AMC, Regal, and iPic are movie exhibitors. Historically, exhibitors licensed movies from third-party distributors , which acted as liaisons between exhibitors and the production studios. Today, the six largest production studios—Walt Disney Studios, Warner Brothers Entertainment, 20th Century Fox, Paramount Pictures, Sony Pictures, and Universal Studios—act as their own distributors. But there remain independent distributors too, such as Lionsgate, Focus, the Weinstein Company, Bleeker Street, Broad Green, and Open Road Films.

Open Road is an independent distributor formed in 2011 as a joint venture between AMC and Regal. Open Road has since

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been sold, but at all times relevant to this lawsuit, it was owned by AMC and Regal, and executives of both companies sat on its board.

When theaters in close proximity show the same first-run (new release) film, they are playing the film day-and-date. To prevent playing day-and-date with a competitor, a theater can request that a film's distributor grant it a clearance —an exclusive license to show the film for a period of time. Clearance practices are traceable to the earliest days of the film industry. Because theaters had only a handful of screens, they could not play every first-run film available. Theaters nearby one another thus bid against each other to secure the exclusive license to play a particular film. In exchange for that exclusive license, a theater would pay the distributor a guaranteed sum and take responsibility for advertising and promoting the film in the area.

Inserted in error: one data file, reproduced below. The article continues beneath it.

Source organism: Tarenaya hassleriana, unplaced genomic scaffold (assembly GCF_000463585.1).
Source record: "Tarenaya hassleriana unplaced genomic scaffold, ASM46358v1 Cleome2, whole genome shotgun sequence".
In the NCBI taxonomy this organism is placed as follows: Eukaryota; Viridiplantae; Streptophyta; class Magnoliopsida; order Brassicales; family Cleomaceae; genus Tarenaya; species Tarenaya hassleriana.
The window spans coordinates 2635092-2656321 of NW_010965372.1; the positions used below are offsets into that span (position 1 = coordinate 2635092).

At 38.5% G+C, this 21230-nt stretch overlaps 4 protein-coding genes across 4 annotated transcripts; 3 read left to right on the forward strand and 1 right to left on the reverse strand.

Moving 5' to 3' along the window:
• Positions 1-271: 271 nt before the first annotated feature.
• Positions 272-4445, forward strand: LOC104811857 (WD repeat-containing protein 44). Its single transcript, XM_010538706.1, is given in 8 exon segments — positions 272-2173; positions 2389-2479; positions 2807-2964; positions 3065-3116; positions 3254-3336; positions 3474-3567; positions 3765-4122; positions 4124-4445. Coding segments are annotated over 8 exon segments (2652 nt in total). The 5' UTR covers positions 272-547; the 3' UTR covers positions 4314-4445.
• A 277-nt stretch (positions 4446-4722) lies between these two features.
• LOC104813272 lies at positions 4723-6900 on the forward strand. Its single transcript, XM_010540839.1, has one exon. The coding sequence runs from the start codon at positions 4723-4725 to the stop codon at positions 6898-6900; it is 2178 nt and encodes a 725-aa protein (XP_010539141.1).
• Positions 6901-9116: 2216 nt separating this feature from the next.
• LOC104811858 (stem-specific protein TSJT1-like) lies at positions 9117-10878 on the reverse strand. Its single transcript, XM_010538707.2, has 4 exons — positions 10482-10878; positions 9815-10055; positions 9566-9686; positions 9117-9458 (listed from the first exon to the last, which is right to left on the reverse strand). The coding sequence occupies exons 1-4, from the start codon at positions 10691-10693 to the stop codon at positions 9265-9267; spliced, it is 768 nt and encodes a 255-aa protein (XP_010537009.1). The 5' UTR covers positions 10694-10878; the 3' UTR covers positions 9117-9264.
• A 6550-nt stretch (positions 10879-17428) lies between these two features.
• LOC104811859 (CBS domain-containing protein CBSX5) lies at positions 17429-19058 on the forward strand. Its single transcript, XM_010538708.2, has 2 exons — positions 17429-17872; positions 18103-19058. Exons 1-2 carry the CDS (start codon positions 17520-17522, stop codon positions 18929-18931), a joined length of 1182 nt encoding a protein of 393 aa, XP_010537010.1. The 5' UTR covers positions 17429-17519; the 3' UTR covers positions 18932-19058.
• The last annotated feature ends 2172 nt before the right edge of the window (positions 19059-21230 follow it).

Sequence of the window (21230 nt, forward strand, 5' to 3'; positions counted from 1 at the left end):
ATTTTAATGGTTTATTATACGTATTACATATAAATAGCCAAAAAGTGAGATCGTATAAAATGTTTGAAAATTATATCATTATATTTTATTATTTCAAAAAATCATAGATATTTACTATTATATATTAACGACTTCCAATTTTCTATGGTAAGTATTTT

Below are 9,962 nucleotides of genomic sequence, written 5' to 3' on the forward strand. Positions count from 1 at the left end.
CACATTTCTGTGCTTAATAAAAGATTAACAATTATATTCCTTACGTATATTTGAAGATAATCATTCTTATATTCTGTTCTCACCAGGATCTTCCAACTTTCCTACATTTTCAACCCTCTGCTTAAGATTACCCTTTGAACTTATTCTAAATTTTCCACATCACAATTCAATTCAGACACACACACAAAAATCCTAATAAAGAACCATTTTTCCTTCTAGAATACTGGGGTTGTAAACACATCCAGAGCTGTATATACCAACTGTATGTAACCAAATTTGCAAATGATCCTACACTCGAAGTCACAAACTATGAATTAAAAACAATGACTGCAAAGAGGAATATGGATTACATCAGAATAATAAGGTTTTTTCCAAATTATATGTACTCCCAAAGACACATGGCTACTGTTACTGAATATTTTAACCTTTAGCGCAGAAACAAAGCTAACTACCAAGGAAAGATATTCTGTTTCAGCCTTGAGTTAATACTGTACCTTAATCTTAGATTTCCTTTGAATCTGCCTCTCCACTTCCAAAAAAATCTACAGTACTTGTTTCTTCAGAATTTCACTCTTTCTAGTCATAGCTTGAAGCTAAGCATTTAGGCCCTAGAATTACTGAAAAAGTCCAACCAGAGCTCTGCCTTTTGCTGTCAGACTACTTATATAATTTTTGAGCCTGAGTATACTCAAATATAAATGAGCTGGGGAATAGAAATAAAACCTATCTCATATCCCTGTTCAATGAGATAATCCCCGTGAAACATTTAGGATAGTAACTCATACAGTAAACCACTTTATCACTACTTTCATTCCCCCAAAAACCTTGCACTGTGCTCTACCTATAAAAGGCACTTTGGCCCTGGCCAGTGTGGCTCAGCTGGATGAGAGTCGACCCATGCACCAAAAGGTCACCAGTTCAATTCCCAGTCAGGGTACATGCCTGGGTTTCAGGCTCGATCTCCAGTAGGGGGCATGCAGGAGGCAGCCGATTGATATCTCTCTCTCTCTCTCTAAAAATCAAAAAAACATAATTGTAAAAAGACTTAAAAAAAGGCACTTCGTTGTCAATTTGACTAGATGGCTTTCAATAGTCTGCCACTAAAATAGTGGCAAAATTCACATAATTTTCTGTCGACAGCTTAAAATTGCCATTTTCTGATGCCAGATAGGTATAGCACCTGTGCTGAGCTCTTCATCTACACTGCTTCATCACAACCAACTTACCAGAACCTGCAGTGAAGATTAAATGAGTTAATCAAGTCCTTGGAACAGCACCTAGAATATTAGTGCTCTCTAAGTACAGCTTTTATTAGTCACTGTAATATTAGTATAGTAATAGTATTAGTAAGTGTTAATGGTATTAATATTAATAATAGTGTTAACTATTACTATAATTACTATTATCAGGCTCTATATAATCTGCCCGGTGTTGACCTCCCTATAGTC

The parties disagree about what role clearances have played in the industry in more recent history. At a pretrial hearing in the trial court, iPic presented witness testimony that clearances began phasing out in the 1980s when distributors moved to an allocation system. Later, when megaplexes began sprouting up in the mid-1990s, allocating films was no longer necessary because a megaplex can play every first-run movie available.